- How might technology and the Internet impact teaching and learning with these strategies? By integrating technology into the classroom, students are given the opportunity to have an open-ended assessment and activities. There are more problem-based higher order thinking skills involved when students have to difference, analyze and evaluate their knowledge. Students will also be able to collaborate and share their ideas from each other by using Google Drive or Prezi. Students will struggle using collaborative learning at times because their is never a complete balance in equal distribution of work; however, this is a problem based learning in itself to work cooperatively together.
Mills, S. C. (2006). Using the Internet for active teaching and learning. Upper Saddle River, N.J.: Pearson/Merrill/Prentice Hall
Bloom’s taxonomy. (n.d.). Retrieved from http://en.wikipedia.org/wiki/Bloom’s_Taxonomy
Papas, P. (2010, Jan 5). Copy/paste. Retrieved from http://www.peterpappas.com/2010/01/reflective-student-taxonomy-reflection-.html
My new writing program:
Objective: Students will write about what they have read or learned across the content. If I can read about, I can write about it. If I can talk about it, I can write about it. Writing will demonstrate understanding of the content. Writing will also be used for formative assessment.
Before I had only used the Lucy Calkins Writing Workshop (writing process) model. Recently I implemented the 6 traits method as well. My goal is to incorporate the two this year. Here is a poster that explains what I will try to do.
The reason why I am doing this is so my students develop good writing skills and they will apply their writing skills to every type of learning. I know many students who love to write. Most of them write outside of school for fun and for purpose.
What I have learned is that you need a good amount if instructional time to develop good writing practices. Even though students will be writing in every content area , you need a 45 – 60 minute block to teach this. Basically it is guided writing practice.
Problems: time – with all the time requirements, literacy block, math block, RTI, there isn’t enough time in the day. I have used social studies time to be able to get in more writing time. Before RTI and bell to bell block time, there was more flexibility with schedules.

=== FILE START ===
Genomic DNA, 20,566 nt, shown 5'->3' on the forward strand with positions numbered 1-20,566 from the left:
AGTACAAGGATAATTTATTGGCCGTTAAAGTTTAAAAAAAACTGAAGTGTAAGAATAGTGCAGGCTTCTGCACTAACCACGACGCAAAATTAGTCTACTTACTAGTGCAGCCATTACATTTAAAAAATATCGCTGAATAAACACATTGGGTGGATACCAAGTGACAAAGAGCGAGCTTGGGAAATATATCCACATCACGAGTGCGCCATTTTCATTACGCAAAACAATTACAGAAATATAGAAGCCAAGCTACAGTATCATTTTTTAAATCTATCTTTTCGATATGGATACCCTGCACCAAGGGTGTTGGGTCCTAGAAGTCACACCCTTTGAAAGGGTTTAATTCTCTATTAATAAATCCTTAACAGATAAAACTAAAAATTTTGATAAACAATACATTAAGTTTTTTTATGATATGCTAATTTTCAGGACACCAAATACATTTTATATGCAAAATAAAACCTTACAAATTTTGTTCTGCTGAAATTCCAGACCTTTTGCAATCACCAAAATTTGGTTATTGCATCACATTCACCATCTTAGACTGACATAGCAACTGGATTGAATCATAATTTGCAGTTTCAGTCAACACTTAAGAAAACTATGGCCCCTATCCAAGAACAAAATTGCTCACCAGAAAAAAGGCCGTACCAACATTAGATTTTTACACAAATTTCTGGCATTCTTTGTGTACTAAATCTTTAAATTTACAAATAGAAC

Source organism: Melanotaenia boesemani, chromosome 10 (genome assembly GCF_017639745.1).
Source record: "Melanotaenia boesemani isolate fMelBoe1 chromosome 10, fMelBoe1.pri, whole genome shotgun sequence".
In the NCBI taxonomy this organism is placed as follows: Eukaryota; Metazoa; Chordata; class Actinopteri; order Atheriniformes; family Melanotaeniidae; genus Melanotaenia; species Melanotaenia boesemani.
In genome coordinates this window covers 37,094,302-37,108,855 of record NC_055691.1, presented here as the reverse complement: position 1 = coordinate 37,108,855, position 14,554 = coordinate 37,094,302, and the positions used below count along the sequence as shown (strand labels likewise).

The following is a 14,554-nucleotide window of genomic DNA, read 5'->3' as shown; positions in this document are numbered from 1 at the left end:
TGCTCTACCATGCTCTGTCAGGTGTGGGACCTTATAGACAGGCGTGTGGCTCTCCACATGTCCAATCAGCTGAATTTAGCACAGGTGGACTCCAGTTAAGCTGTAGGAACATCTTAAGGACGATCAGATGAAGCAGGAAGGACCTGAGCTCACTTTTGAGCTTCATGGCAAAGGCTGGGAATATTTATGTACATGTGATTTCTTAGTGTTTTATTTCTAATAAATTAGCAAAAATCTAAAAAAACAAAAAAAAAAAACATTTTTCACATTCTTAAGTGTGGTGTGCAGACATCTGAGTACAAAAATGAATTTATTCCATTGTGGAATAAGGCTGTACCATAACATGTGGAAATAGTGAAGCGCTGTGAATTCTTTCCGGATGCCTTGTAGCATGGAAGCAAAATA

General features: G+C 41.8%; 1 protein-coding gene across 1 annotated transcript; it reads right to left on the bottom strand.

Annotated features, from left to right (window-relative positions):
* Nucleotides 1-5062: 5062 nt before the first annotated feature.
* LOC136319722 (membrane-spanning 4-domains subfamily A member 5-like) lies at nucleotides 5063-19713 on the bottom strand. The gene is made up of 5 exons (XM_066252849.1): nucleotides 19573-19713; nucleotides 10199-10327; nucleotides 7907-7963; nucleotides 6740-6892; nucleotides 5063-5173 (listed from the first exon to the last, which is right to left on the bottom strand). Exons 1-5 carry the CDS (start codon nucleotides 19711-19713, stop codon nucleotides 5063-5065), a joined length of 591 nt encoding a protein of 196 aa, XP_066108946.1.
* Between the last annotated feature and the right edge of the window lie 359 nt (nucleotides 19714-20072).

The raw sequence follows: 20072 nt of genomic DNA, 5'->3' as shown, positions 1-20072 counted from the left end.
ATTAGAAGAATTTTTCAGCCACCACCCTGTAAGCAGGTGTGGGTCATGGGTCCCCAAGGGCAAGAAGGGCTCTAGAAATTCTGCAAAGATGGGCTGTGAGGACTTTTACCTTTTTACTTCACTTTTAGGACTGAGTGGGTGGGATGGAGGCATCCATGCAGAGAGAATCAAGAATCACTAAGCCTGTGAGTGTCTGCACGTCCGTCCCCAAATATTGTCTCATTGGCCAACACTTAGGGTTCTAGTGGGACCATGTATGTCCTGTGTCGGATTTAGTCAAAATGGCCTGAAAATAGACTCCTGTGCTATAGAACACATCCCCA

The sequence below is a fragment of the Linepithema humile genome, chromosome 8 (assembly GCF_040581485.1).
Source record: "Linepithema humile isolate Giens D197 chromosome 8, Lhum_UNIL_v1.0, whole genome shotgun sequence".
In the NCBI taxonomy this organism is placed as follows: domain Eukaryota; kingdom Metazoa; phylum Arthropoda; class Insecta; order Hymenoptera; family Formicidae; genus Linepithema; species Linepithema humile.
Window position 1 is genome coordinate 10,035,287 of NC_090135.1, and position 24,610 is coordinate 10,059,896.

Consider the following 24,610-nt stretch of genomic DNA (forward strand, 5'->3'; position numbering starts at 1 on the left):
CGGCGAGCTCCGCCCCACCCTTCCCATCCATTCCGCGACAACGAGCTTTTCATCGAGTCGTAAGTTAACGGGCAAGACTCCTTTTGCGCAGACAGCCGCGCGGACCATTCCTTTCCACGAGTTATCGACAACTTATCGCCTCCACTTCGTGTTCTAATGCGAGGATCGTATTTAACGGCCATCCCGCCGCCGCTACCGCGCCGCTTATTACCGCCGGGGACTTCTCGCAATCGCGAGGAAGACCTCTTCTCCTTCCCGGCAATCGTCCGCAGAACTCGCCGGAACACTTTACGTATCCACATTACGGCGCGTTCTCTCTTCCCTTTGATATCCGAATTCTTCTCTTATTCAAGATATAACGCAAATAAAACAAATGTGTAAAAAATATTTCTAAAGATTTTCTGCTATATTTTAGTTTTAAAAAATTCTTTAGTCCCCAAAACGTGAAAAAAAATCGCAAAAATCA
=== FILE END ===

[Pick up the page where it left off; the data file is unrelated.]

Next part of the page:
Here is another picture I found:
This blog posting addresses my personal experience with teaching writing in the classroom. The goal is to describe something that I have done that I know works!
The Daily Five is a literacy model where students learn how to independently engage in literacy components: read to self, read to others, write about readings, listen to reading(computers), and word work. There is also mega information on Pintrest.
a.) What is it?
Use of Daily Five in the reading workshop
b.) What did I do?
During the literacy blocks students engage in Daily Five literacy independent literacy practice while the teacher is conducting small group literacy instruction
c.) Why did I do it?
To give the opportunity for authentic purposeful practice in literacy that is highly motivating
d.) What did I learn from doing it?
Students read more and have more hands on practice with phonics and word analysis; and while they read they interact with the text and apply other literacy skills; it also reinforces the communication model of what you read about, you talk about and write about.
e. ) Where do I go from here?
Incorporate checklists (rubrics) to guide students, and find ways to differentiate.